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Iowa Politics Roundup: Democratic Governors Association Backed Anti-Branstad Group PDF Print E-mail
Commentary/Politics - Iowa Politics
Written by Lynn Campbell   
Friday, 16 July 2010 14:57

A disclosure report filed Thursday with the IRS showed that the 527 organization called Iowans for Responsible Government, which ran attack ads against former Governor Terry Branstad before the primary election, was funded entirely by the Democratic Governors Association.

The DGA gave $782,500 to the group and is also Governor Chet Culver's largest contributor.

"We were right all along," said Branstad campaign manager Jeff Boeyink, who said the group crossed a serious line and needs to be held accountable for its actions. "We have reached a new low in Iowa politics."

Branstad, who won the GOP primary for governor, and his campaign repeatedly criticized the group led by former Iowa Democratic Party Chair Rob Tully as being a "liberal front group" prior to the June 8 election. They demanded to see the donors to the group.

Branstad finally got his "I told you so" moment on Thursday. A press release and Branstad's campaign Web site carried a large headline stating: "Exposed: Iowans for Responsible Government confirmed as Democrat front group."

Conlin Trails Grassley in Campaign Cash Despite Loans

Democratic U.S. Senate candidate Roxanne Conlin, a successful Des Moines trial attorney, loaned her campaign another $250,000 between May 20 and June 30, bringing her total personal contribution to $500,000, according to a report filed Thursday with the Federal Election Commission (FEC).

"She feels she can't ask others to invest in the campaign if she is not willing to invest in it herself," said Paulee Lipsman, a Conlin campaign spokesperson.

The disclosure came the same day that the Cook Political Report moved the race between Conlin and U.S. Senator Chuck Grassley (R-Iowa) from "likely Republican" to "solid Republican," but Cook noted that Conlin's profile and personal wealth make the race worth watching. "This does not mean that there isn't the potential for this race to become more competitive, or that we won't move it in the future," the report said. "It just isn't there now."

The FEC report filed Thursday shows that between May 20 and June 30, Conlin raised $205,720 but spent more than twice that amount -- $472,560 -- and had $851,014 left as of June 30. She also had $500,000 in debts and obligations stemming from the loan to herself.

That puts her far short of Grassley, who raised $575,451, spent $499,822, and had more than $5.7 million left as of June 30 for a campaign warchest that's nearly seven times as large as Conlin's. He had unpaid obligations of $13,216.

National Groupsto Bring Competing Marriage Tours to Iowa

National groups for and against same-sex marriage will be in Iowa in early August in advance of November's election, working with local groups to further their goals in what has become a battleground state for the divisive issue.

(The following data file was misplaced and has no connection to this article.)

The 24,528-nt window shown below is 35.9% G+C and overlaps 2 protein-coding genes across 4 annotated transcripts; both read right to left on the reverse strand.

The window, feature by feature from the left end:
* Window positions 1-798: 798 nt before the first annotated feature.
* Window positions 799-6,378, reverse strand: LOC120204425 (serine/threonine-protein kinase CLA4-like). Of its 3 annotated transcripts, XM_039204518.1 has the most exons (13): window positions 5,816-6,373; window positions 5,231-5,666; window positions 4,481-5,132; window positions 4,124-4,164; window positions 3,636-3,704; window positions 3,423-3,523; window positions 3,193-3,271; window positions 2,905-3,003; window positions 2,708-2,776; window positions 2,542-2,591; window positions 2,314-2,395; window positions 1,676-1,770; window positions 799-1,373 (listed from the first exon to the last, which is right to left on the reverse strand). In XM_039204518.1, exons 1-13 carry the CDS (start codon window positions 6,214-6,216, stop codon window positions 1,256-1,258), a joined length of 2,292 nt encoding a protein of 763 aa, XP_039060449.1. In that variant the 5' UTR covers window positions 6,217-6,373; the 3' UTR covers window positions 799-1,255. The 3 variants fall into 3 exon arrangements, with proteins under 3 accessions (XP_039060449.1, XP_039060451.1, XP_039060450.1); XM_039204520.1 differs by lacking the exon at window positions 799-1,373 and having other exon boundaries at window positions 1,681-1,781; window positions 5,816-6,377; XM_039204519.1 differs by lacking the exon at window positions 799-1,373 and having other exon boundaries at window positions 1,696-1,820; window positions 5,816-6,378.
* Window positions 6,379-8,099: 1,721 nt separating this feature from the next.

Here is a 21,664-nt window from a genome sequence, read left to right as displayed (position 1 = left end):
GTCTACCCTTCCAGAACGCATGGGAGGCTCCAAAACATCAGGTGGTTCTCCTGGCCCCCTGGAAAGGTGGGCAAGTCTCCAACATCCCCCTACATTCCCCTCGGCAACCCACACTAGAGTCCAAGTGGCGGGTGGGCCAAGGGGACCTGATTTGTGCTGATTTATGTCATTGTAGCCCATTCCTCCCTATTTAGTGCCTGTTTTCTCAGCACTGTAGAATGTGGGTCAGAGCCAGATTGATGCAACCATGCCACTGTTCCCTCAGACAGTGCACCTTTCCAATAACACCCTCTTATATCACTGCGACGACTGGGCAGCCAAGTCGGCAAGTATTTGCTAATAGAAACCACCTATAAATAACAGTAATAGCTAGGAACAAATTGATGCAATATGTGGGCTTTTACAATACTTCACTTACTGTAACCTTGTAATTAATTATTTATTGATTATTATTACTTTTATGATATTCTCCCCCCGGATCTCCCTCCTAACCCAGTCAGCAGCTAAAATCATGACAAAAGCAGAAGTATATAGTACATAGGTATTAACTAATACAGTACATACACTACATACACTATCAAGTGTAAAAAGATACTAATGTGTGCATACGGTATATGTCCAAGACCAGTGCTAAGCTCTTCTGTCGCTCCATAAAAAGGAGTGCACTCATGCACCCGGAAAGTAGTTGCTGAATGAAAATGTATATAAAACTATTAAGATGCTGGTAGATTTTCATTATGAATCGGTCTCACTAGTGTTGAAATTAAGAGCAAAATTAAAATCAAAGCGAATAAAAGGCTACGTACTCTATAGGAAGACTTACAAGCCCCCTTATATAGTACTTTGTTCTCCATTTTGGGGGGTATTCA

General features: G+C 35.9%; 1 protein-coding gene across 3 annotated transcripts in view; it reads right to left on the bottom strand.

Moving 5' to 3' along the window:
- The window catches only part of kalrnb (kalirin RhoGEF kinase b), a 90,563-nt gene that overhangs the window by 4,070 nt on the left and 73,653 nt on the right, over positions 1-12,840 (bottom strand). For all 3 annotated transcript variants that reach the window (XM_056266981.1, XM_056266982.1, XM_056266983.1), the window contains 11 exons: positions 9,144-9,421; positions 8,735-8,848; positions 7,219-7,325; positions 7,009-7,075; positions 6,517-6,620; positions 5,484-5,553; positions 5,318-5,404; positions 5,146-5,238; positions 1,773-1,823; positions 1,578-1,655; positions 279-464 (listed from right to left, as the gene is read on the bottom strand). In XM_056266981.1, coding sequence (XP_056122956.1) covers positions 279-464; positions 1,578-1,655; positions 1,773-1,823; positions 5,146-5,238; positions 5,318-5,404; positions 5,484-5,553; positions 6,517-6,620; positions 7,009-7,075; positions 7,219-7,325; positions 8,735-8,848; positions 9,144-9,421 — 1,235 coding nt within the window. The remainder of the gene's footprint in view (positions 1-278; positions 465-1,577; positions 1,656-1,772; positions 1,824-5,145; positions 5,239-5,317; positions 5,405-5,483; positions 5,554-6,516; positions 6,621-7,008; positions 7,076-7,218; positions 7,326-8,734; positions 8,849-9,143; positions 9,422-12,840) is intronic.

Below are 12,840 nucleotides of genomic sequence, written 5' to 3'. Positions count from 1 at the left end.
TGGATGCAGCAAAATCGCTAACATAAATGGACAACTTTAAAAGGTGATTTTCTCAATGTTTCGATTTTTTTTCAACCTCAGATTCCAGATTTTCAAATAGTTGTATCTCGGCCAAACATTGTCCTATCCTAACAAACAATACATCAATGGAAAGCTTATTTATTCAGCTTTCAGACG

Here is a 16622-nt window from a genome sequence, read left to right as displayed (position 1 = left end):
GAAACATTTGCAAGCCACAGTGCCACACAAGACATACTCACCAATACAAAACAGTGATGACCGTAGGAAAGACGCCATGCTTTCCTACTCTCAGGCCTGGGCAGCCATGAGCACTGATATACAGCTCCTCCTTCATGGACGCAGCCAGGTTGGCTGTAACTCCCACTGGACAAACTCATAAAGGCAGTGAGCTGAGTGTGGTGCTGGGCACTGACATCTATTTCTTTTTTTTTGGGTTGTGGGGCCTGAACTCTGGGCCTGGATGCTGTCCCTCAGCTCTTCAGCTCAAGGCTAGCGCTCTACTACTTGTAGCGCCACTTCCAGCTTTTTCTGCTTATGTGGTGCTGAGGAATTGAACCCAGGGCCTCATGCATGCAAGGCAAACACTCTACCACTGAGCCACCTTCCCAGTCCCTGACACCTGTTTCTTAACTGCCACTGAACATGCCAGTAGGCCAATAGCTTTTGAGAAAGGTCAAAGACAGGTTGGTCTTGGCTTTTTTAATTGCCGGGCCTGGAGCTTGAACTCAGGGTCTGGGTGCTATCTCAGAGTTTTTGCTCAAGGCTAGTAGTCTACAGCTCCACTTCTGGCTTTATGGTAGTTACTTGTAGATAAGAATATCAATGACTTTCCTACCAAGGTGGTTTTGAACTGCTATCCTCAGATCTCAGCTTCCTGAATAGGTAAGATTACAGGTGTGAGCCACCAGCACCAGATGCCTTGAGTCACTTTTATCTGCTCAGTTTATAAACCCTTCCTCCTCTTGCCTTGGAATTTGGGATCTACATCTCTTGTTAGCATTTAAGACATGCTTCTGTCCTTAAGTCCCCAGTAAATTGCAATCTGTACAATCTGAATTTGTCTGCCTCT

The National Organization for Marriage (NOM, a group opposed to same-sex marriage) and Freedom to Marry (a group in favor of it) will both be in the state and working with groups such as the Iowa Family Policy Center and One Iowa to get their message to voters.

NOM has scheduled stops at the Capitol in Des Moines on August 1 and in Sioux City on August 3 as part of a tour encompassing 19 states and 23 cities that began Wednesday in Maine and will end August 15 in Washington, D.C.

Freedom to Marry also had its first stop in Maine on Wednesday, and is more or less shadowing the NOM tour.

Freedom to Marry spokesperson Sean Eldridge said that while details are still being worked out, his group will hold multiple events in Iowa around the beginning of August.

Brian Brown, executive director of NOM, said it is clear that Iowa is a battleground state for the issue.

"Iowa is obviously a key state because the people have been robbed of the chance to vote," Brown said. "The courts have imposed their will, and the legislature thus far has denied people the ability to have a constitutional amendment. So we're going to highlight the need to change the legislature, pure and simple. We're going to make sure we get legislators that let the people vote."

Brown said his group's efforts to change the makeup of the Iowa legislature will likely include independent expenditures and issue ads in key races. He also said he expects candidates to participate in the events, although he's not sure who will attend.

To counter NOM's events, One Iowa spokesperson Justin Uebelhor said, his group will be launching its "Stand Proud, Vote Proud" voter-education project with about five stops scheduled across the state. The events will be made public next week, but Uebelhor said One Iowa is planning to launch its campaign at a similar place, date, and time as NOM's appearance at the Capitol on August 1. One Iowa also plans to hold an event in Sioux City on August 3.

"We expect there will be considerable interest from supporters of equality across the state who want to express their contempt for NOM's hateful rhetoric and their support for equality," Uebelhor said. "It's unconscionable for an out-of-state extremist group like the National Organization for Marriage to involve themselves with taking away the freedoms of Iowans."